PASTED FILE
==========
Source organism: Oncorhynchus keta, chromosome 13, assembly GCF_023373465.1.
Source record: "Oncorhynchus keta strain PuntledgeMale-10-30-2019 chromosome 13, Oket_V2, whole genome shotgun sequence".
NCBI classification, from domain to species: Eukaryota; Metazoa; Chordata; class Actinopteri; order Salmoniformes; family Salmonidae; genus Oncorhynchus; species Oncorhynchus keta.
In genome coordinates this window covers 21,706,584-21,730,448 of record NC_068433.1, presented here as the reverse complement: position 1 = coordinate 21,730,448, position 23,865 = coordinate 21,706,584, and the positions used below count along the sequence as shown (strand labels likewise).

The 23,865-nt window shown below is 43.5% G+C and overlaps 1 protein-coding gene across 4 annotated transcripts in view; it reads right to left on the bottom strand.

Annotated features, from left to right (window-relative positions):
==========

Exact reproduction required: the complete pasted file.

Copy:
Source organism: Oncorhynchus keta, chromosome 13, assembly GCF_023373465.1.
Source record: "Oncorhynchus keta strain PuntledgeMale-10-30-2019 chromosome 13, Oket_V2, whole genome shotgun sequence".
NCBI classification, from domain to species: Eukaryota; Metazoa; Chordata; class Actinopteri; order Salmoniformes; family Salmonidae; genus Oncorhynchus; species Oncorhynchus keta.
In genome coordinates this window covers 21,706,584-21,730,448 of record NC_068433.1, presented here as the reverse complement: position 1 = coordinate 21,730,448, position 23,865 = coordinate 21,706,584, and the positions used below count along the sequence as shown (strand labels likewise).

The 23,865-nt window shown below is 43.5% G+C and overlaps 1 protein-coding gene across 4 annotated transcripts in view; it reads right to left on the bottom strand.

Annotated features, from left to right (window-relative positions):